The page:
US District Court: Pesticide-Coated Seeds

Pesticide Coated Seeds Still Not Regulated

us-district-court-nothern-calif-logoThe Pollinator Stewardship Council, along with individual beekeepers, farmers, and advocates were plaintiffs in a US District Court federal agency action against Environmental Protection Agency (EPA) concerning pesticide-coated seeds.  The plaintiffs simply sought for pesticide-coated seeds to be regulated and for enforceable label requirements on the bags of pesticide-coated seeds.  Product labels advise consumers how to use a product, provide guidelines for protection in implementing a product, and  alerts users of environmental hazards that a product may present.  Pesticide labels provide important information and safeguards to farmers, pesticide applicators, and to those other crops or agricultural stakeholders who are near pesticide applications.   Since the EPA interprets it’s regulations under the Federal Insecticide, Fungicide, and Rodenticide Act (FIFRA)  to define pesticide-coated seeds as a “treated article;” the agency allows pesticide-coated seeds to be exempt from registration or pesticide labeling.  Beekeepers want farmers to have the necessary information about the pesticide-coated seeds; especially those coated with systemic insecticides like neonicotinoids (neonics).

Impacts to bees from neonics are well-documented, as are impacts to the nation’s beekeepers. For example, in 2015, one plaintiff in the case, Bret Adee, co-owner of the nation’s largest commercial beekeeping operation, suffered approximately $800,000 in damages in just one bee-kill incident from toxic neonicotinoid-laced dust during planting of corn fields near his hives. Due to EPA’s exemption for the coated seeds and their dust, Mr. Adee could obtain no enforcement action to protect his bees. In effect, the nation’s beekeepers have been told to fend for themselves as EPA will not enforce any mandatory requirements from the federal pesticide law to protect bees. Neonics also negatively impact soil health by harming beneficial insects, and can have dire effects on other non-target species, like birds.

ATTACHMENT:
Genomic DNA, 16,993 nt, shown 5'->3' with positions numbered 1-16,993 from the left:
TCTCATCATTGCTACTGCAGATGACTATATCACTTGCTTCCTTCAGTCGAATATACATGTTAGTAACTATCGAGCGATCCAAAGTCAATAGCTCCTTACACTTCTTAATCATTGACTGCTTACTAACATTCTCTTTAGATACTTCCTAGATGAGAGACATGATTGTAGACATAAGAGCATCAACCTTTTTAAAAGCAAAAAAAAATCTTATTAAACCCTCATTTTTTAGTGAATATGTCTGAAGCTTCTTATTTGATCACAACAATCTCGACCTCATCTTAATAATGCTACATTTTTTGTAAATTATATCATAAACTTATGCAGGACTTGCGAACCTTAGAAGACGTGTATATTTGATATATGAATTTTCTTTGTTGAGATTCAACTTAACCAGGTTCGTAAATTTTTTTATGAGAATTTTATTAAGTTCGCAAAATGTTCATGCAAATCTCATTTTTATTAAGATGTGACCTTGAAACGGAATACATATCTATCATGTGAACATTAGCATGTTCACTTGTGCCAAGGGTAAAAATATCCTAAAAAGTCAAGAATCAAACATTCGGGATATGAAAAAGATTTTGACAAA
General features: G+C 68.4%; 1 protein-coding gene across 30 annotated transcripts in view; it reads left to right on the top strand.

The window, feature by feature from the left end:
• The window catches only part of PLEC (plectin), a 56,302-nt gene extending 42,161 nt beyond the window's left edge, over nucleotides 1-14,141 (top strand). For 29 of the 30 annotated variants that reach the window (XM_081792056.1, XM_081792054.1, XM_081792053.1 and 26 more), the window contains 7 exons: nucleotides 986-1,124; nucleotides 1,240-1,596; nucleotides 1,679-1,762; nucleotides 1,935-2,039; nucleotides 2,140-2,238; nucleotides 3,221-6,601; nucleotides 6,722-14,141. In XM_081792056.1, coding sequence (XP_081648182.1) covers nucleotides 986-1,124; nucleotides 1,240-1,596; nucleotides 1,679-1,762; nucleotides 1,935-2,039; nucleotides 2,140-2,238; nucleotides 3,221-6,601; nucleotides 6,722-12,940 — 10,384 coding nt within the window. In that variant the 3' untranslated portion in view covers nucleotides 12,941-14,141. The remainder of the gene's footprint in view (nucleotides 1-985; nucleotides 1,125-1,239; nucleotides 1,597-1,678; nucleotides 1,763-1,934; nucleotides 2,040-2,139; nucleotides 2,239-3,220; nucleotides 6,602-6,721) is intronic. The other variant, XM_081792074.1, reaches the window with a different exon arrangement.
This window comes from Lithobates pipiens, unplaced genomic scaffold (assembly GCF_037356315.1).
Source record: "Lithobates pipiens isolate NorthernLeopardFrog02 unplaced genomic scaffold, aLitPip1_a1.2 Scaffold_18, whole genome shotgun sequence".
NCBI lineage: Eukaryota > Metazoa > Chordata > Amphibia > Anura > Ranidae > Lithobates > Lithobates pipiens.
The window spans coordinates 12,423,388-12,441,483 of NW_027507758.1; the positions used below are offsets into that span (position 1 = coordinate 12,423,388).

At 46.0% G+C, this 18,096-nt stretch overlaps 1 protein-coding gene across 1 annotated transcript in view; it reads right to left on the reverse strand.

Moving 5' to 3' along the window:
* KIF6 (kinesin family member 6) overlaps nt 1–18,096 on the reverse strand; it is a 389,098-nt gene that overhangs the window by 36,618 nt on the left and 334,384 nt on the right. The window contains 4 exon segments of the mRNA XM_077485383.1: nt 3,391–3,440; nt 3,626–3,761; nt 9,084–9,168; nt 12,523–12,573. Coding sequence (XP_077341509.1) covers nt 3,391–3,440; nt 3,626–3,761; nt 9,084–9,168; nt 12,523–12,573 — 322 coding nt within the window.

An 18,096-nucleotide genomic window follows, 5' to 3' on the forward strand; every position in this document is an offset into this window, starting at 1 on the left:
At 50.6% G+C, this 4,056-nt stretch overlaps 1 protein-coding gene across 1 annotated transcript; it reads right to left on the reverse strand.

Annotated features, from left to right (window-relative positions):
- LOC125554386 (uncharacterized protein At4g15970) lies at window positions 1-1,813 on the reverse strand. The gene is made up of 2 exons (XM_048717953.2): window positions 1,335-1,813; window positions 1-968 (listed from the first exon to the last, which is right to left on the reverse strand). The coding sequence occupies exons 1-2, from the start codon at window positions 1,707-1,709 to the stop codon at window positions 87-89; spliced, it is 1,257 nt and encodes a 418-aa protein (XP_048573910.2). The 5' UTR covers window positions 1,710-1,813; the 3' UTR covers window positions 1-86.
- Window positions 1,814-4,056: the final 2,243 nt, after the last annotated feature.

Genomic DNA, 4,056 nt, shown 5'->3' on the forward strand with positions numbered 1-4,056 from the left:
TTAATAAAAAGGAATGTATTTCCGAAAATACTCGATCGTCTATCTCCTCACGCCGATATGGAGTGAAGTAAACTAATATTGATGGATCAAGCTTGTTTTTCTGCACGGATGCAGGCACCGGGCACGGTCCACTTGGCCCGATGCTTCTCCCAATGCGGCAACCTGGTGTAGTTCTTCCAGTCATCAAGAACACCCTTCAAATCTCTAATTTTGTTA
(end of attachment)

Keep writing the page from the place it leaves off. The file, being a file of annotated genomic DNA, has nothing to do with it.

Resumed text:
“The broader implications of this decision drive the nails in the bee industry’s coffin. Of course, as a beekeeper, I am concerned about my livelihood, but the public at large should also be alarmed. More than one-third of the average person’s diet is generated by pollinators that I help manage,” said Jeff Anderson, a California and Minnesota-based commercial beekeeper and honey producer, who was the lead plaintiff in the case.

The attorneys for the plaintiffs sought additional relevant documents in this case having received only 200 of 5,000 documents from EPA.  The Court eventually received all 5,000 documents, but the Court chose to retain those documents, and not to share them with the plaintiffs.
The judge in this case dismissed it on an “administrative procedural basis.”  The judge did conclude, “The Court is most sympathetic to the plight of our bee population and beekeepers.  Perhaps the EPA should have done more to protect them, but such policy decisions are for the agency to make.”

The plaintiffs in the case were beekeepers Jeff Anderson, Bret Adee, and David Hackenberg; farmers Lucas Criswell and Gail Fuller; and the Pollinator Stewardship Council, American Bird Conservancy, Pesticide Action Network of North America (PANNA), and the Center for Food Safety. The Judge’s Order was issued on Nov. 21 in the case of Anderson et al. v. McCarthy, No. 3:16-cv-00068-WHA (N.D. Cal.).  You can read the Court’s decision here .

The Pollinator Stewardship Council will continue to work with beekeepers and farmers and their advocates for sustainable agriculture.  We continue to encourage reporting of bee losses due to dust off from neonic-coated seeds, and other pesticide applications to enforce protections for bees.  We will continue to challenge the EPA to create policy to truly protect pollinators.  One in three bites of food relies on pollinators being healthy and plentiful, to provide farmers with the pollination services they require, ensuring their crop yields.  The beekeeping industry is at the forefront of the “plight of our bee population,” but sympathy will not stop the bee kills.  The Pollinator Stewardship will continue to take action for honey bees, the beekeeping industry, native pollinators, and sustainable agriculture.